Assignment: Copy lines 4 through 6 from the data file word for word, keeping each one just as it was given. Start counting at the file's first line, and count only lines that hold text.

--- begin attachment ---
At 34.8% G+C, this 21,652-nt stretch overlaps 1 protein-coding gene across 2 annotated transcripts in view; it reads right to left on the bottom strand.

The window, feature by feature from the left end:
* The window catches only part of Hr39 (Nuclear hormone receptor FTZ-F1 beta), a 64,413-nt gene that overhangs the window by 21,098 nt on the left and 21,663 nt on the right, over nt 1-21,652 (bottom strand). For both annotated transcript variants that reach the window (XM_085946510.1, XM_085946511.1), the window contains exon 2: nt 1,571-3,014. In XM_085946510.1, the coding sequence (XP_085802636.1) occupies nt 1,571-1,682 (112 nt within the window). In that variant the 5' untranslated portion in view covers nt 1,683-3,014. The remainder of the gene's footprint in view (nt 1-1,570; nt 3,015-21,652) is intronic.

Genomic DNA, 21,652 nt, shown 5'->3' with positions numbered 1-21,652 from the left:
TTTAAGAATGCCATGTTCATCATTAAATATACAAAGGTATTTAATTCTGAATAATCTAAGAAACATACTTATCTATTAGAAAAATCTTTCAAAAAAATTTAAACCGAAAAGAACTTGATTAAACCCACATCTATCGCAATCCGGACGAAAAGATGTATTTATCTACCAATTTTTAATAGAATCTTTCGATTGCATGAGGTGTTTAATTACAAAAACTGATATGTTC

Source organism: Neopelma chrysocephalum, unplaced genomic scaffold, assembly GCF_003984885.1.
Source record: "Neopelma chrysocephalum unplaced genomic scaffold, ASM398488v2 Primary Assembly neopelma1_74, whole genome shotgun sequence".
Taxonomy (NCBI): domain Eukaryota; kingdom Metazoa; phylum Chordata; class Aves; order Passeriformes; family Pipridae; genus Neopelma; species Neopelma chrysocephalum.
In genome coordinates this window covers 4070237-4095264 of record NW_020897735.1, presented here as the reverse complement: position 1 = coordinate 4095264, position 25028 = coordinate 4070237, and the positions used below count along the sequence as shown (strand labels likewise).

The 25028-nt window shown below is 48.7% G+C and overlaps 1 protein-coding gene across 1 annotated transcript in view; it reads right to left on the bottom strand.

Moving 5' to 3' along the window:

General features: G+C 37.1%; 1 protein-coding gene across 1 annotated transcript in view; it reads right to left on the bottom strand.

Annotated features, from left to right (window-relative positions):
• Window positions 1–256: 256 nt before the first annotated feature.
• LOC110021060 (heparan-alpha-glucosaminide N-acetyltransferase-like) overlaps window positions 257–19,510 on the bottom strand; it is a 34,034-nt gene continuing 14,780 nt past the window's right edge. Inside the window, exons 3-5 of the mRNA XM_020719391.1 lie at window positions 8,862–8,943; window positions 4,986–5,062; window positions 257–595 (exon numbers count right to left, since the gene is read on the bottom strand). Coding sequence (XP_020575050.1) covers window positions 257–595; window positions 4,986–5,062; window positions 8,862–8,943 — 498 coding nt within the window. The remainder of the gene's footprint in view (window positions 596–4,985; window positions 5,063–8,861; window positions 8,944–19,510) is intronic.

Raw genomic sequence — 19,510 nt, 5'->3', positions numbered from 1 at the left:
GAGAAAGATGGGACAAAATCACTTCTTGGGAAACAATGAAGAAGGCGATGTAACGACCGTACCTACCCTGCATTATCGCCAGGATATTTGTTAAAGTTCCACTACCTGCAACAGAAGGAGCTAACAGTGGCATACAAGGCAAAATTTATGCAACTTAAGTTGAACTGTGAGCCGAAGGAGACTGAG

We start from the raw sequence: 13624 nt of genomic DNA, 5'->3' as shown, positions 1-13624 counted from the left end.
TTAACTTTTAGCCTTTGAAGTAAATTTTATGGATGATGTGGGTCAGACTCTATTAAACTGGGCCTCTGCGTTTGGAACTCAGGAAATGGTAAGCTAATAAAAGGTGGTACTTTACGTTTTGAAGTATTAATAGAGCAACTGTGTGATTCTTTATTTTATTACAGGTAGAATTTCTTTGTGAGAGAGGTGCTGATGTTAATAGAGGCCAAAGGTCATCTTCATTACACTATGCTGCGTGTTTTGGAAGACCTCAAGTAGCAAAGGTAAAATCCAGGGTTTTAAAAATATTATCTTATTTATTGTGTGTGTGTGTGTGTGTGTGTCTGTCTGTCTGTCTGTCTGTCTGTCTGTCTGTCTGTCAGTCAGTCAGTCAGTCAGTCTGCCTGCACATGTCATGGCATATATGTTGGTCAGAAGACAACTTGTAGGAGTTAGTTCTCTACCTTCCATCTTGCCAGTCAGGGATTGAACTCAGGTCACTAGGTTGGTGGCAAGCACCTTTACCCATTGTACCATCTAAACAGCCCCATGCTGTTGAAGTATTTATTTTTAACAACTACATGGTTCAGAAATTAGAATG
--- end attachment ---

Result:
Genomic DNA, 21,652 nt, shown 5'->3' with positions numbered 1-21,652 from the left:
TTTAAGAATGCCATGTTCATCATTAAATATACAAAGGTATTTAATTCTGAATAATCTAAGAAACATACTTATCTATTAGAAAAATCTTTCAAAAAAATTTAAACCGAAAAGAACTTGATTAAACCCACATCTATCGCAATCCGGACGAAAAGATGTATTTATCTACCAATTTTTAATAGAATCTTTCGATTGCATGAGGTGTTTAATTACAAAAACTGATATGTTC

Source organism: Neopelma chrysocephalum, unplaced genomic scaffold, assembly GCF_003984885.1.